Marnie Minervini recently lost her husband. The couple were very much in love and did everything together but her loss isn't going to stop Marnie getting on with her life. She moves from New Jersey to LA to be closer to her daughter and purchases a new flat near The Grove and a new iPhone which she won't let get the better of her.
Continue: The Meddler Trailer
The filmmakers behind Tangled and Wreck-it Ralph join forces for this entertaining animated action comedy, which has clearly been planned as a franchise-launcher. Energetic and funny, the movie is packed with wonderfully engaging characters and animated with clever visual inventiveness. But even though it's a lot of fun, it's difficult to escape the feeling that Disney is trying to sell us a whole new range of products.
The setting is a world populated only by animals, where predators and prey have learned to get along. The story centres on feisty rabbit Judy Hopps (voiced by Ginnifer Goodwin), who grew up under pressure to work in the family carrot-farming business. But she wants to be a cop, even though no bunny has ever made the force. Top of her class at police academy, she's assigned to the Zootropolis Police Department, where Chief Bogo (Idris Elba) makes her a meter maid. But she's too ambitious to write parking tickets all day, and teams up with con-artist fox Nick (Jason Bateman) to look into the strange case of a missing otter, which might be linked to a series of unexplained events in which predators suddenly became aggressive and dangerous.
The writers and directors have a great time with the premise, peppering scenes with knowing references mainly to other movies but also to resonant aspects of society, such as the genius casting of sloths as government workers. And there are also much bigger themes rattling around the edges, from how other peoples' expectations constrain us to how politicians use fear to control the public. There's also a cleverly pointed undercurrent about prejudice and diversity. And at the centre, Goodwin and Bateman give solid vocal performances as natural enemies who find a way to trust each other. Of the supporting cast, Elba is the standout as a buffalo who is all bluster.
Continue reading: Zootopia [aka Zootropolis] Review
This animated trilogy concludes on a very high note with this smart, involving and often hilarious adventure. Both the writing and the animation are especially strong this time around, drawing in bigger themes while still keeping things both thrilling and very silly. But it's the endearing central characters who make it resonate.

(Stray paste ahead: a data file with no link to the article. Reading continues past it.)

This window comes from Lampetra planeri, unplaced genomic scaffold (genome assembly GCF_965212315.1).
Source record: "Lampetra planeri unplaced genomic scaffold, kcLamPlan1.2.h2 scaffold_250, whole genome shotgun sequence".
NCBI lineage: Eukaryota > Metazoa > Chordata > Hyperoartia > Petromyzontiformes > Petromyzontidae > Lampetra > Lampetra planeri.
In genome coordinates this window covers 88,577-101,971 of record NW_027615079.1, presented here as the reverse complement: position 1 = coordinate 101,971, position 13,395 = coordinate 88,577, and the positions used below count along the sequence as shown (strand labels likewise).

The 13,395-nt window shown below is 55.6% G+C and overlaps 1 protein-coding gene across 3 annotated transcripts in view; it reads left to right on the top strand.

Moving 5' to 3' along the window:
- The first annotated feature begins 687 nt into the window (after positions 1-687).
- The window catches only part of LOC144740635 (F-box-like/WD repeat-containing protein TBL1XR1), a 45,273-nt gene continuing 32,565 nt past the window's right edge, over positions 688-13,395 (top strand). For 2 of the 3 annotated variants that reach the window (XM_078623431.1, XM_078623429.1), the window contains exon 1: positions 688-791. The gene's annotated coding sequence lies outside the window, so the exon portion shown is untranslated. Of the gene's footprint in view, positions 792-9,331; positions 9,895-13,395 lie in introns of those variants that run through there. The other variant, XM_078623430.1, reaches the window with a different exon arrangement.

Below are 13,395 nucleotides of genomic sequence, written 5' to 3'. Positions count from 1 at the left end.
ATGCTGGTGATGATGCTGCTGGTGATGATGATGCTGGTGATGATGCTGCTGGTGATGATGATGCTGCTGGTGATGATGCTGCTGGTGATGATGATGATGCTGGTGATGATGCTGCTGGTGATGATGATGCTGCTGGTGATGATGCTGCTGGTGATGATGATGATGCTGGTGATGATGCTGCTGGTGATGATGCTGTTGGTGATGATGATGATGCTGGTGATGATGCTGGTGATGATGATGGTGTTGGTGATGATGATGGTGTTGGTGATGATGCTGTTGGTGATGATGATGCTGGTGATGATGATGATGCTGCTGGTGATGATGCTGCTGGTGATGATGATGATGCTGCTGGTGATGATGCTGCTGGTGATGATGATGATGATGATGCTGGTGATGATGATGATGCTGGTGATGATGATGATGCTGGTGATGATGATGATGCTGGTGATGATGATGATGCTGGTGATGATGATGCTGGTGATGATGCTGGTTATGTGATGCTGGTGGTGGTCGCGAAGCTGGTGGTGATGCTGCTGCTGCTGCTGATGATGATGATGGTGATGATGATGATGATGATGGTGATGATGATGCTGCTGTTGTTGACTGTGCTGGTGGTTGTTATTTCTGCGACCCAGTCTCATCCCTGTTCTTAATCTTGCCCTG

As the Dragon Warrior, the panda Po (voiced by Jack Black) is struggling to rise to the challenge to become a teacher, coaxed by his master Shifu (Dustin Hoffman). He'd rather be out fighting battles with his five warrior pals Tigress, Monkey, Mantis, Viper and Crane (Angelina Jolie, Jackie Chan, Seth Rogen, Lucy Liu and David Cross). Then he meets his long-lost father Li (Bryan Cranston), who tells him of a secret homeland for pandas, where Po might be able to find himself. Meanwhile, the power-mad warlord Kai (J.K. Simmons) has broken through from the spirit realm, determined to collect the chi of every master in the mortal world. So it's rather urgent that Po discovers his own chi before Kai finds him.
This is far more than the usual story about discovering your place in life. It's a complex exploration of how our backgrounds and communities contribute to who we are, and why each of us has a distinct role to play. These themes emerge naturally through the snappy, sometimes exhilarating story and characters. In voicing Po, Black finds the perfect balance between goofiness and honest emotion that often eludes him in live-action roles. His interaction with all of the surrounding characters bristles with humour and insight, with sharply funny one-liners peppering every scene. Most of the side roles are spread very thinly, but both Cranston and Simmons register strongly, while Jolie and Hoffman get some solid scenes all their own. And Hudson's riotously flirtatious ribbon-dancing panda easily steals her scenes.
Continue reading: Kung Fu Panda 3 Review
J.K. Simmons , Michelle Schumacher - 15th Annual Gala 'Carnivale of Play' - Shane's Inspiration at The Globe Theater in Universal Studios Hollywood - Los Angeles, California, United States - Saturday 5th March 2016